California Resort Saves More than $300,000 in Energy Costs

December 17, 2014 By Karen Henry

pacific palms energy manageInfrastructure upgrades at Pacific Palms Resort in City of Industry, California, have generated first-year energy and operational savings of more than $540,000, including nearly $343,000 in energy costs and $203,000 in operational costs. The resort also gained an additional $500,000 in one-time rebates from electrical and gas companies.

In recognition of the resort’s commitment to energy and operational efficiency and sustainability, Trane presented the resort owners with the Energy Efficiency Leader Award.

Many of the heating, ventilation and air conditioning (HVAC) systems were original to the facility, including those serving the resort’s 35-year-old convention center. The HVAC systems and incomplete, pneumatic controls had become extremely inefficient, resulting in high energy usage and comfort issues throughout the building.

Prior to undertaking upgrades, the resort’s project team conducted a complete audit of the resort to identify, validate and prioritize energy conservation measures. Based on the results of the audit, Pacific Palms proceeded with upgrades on systems, controls, energy management, lighting and services.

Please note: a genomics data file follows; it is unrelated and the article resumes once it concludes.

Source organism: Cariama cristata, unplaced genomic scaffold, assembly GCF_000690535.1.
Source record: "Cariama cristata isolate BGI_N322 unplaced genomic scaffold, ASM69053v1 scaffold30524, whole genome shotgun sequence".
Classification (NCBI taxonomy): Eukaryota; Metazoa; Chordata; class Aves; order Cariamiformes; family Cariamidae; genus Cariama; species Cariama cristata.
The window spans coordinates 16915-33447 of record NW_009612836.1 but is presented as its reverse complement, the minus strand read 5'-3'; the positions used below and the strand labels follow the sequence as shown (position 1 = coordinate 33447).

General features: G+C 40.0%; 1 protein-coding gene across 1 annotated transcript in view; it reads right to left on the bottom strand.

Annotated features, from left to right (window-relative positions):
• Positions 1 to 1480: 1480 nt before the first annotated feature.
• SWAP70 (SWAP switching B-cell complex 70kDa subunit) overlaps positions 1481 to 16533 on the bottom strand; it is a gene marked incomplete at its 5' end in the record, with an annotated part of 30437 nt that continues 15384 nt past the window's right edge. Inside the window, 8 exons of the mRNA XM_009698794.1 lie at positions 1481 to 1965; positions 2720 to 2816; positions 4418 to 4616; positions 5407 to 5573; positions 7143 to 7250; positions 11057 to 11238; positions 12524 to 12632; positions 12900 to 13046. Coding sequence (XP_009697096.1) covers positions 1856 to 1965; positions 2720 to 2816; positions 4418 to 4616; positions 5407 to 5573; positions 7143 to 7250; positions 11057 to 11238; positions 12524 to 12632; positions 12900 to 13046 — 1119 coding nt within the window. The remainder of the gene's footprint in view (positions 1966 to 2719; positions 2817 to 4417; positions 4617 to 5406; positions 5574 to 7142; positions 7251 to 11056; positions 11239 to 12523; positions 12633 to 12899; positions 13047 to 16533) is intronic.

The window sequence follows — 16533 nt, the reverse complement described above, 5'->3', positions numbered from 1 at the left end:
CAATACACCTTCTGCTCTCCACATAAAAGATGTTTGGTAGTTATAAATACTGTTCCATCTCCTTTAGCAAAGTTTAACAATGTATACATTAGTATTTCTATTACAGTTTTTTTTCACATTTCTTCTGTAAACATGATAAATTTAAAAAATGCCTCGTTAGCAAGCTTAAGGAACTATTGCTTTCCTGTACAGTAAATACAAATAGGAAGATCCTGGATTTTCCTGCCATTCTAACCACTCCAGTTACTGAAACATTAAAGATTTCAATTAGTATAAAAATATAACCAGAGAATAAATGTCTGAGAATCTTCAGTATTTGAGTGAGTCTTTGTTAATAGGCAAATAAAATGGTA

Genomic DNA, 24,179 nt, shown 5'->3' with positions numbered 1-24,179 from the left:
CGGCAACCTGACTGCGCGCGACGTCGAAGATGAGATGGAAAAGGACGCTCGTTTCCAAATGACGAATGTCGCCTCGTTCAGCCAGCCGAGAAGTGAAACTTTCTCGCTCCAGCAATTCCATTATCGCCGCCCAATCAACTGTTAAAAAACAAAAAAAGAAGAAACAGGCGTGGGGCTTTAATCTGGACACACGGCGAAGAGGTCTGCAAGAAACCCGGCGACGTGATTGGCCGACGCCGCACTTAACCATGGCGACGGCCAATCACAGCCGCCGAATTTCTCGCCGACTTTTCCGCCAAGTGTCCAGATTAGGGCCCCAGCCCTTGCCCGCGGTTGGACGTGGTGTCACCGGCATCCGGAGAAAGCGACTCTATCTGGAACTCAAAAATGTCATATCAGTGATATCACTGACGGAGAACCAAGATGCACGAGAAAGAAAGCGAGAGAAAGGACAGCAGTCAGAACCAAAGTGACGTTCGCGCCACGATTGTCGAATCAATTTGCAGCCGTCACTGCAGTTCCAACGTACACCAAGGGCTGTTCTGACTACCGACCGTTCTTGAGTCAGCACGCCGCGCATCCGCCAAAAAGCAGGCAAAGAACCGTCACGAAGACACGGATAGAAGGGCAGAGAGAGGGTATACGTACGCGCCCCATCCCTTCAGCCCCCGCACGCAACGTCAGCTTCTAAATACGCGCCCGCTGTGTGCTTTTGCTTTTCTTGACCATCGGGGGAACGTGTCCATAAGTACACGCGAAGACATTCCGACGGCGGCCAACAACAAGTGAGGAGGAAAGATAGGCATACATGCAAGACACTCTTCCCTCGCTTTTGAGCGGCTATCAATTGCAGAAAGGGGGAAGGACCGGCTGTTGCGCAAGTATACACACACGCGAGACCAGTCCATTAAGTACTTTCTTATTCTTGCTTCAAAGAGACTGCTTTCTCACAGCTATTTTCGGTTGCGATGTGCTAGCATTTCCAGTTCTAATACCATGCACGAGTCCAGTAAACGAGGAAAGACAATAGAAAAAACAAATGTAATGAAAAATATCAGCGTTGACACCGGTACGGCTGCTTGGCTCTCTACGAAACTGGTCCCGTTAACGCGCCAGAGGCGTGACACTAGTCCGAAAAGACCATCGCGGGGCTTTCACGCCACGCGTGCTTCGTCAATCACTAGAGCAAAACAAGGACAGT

Specific upgrades included adding a 500-ton centrifugal chiller equipped with a variable speed drive to lower energy use. The resort’s old steam boilers and leaking heat exchangers were also removed and replaced with four new modular, hot water boilers to increase efficiency.

A thermal energy storage system shifts demand out of peak periods of the day. A screw chiller operates at night charging 16 thermal energy storage tanks installed outside the central plant. The tanks discharge during the day to provide cooling in parallel with the centrifugal chiller, helping to keep chiller use to a minimum.

An energy management system provides facility managers with a dashboard to review key data points, facilitate analysis, and help Pacific Palms develop energy strategies to control costs.

A building automation system (BAS) ensures all equipment is optimized for maximum savings. A wireless communication system helps ensure that communication is maintained and eliminates communication wires between the system controller, unit controllers and zone sensors.

Improvements were funded with a performance contract.

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